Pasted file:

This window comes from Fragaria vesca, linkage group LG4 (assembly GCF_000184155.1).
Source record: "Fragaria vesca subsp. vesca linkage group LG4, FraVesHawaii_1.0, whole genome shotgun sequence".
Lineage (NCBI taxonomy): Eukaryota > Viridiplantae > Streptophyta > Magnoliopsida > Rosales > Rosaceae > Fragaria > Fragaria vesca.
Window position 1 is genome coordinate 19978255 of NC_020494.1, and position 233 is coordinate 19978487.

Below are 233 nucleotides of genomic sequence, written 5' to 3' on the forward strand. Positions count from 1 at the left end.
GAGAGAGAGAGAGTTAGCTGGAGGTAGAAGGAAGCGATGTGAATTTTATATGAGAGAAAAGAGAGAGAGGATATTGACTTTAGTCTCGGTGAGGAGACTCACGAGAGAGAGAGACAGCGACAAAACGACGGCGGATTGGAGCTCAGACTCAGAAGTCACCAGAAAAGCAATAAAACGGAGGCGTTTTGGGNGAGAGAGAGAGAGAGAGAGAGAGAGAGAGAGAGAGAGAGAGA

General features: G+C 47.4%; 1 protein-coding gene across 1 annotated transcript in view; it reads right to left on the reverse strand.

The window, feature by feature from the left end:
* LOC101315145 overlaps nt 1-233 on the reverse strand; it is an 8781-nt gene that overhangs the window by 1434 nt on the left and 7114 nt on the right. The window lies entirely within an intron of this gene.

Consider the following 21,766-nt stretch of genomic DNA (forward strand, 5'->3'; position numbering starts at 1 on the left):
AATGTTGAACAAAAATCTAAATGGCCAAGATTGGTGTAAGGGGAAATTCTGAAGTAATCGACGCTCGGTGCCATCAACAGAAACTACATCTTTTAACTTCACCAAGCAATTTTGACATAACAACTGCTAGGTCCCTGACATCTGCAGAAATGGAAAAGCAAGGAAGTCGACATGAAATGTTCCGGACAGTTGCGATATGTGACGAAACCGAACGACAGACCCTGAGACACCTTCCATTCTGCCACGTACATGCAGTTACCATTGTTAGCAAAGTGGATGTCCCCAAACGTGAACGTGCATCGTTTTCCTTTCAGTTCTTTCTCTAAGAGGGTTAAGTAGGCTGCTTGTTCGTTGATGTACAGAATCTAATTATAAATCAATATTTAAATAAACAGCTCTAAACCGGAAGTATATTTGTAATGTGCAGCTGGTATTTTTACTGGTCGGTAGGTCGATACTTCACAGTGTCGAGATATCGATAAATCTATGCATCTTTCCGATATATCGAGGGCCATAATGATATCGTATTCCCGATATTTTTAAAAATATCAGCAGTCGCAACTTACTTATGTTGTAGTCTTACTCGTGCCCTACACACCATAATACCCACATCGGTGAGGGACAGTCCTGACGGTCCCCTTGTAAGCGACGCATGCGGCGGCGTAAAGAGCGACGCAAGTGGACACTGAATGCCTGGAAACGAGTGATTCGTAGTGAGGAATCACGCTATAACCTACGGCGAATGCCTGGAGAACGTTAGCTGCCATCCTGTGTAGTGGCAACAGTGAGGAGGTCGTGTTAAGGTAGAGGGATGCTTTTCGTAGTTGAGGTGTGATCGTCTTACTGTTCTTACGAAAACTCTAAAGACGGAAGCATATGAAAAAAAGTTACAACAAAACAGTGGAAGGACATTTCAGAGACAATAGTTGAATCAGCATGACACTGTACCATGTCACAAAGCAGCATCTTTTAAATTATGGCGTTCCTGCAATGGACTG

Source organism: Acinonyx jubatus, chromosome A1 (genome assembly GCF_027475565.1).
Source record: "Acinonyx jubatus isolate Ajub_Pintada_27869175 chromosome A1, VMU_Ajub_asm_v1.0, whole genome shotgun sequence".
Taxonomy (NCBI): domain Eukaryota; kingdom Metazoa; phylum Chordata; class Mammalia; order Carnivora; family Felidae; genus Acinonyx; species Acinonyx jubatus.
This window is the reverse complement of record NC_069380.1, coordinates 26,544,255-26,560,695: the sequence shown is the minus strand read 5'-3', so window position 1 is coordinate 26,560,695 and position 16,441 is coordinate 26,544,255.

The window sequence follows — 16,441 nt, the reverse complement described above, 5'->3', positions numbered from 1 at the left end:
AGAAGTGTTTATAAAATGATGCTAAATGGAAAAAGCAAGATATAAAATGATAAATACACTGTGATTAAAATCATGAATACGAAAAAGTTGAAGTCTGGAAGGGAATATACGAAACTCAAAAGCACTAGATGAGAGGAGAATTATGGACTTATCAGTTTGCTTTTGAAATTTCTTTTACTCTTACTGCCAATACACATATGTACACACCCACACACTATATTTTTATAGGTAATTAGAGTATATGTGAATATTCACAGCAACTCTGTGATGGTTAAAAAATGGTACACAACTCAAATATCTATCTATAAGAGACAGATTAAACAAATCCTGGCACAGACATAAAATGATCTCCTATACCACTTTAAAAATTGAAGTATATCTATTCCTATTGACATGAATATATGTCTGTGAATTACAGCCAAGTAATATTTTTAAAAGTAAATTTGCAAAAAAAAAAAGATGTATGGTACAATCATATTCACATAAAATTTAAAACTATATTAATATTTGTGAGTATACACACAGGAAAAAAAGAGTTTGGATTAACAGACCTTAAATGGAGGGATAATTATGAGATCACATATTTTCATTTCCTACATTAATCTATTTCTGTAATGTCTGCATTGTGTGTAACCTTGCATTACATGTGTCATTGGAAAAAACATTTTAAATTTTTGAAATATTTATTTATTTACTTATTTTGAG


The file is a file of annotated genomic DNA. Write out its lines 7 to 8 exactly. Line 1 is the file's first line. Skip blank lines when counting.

General features: G+C 47.4%; 1 protein-coding gene across 1 annotated transcript in view; it reads right to left on the reverse strand.

The window, feature by feature from the left end: